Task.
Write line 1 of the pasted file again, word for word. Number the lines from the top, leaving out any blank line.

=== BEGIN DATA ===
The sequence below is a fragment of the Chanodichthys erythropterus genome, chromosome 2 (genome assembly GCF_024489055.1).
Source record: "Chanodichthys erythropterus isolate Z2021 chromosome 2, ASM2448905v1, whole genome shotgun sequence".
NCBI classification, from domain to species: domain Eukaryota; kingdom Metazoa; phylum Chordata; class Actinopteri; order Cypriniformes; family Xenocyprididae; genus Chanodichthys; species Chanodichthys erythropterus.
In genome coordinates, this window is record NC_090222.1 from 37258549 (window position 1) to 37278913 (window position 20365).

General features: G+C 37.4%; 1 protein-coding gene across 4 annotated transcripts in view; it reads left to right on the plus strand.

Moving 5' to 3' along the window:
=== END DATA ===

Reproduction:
The sequence below is a fragment of the Chanodichthys erythropterus genome, chromosome 2 (genome assembly GCF_024489055.1).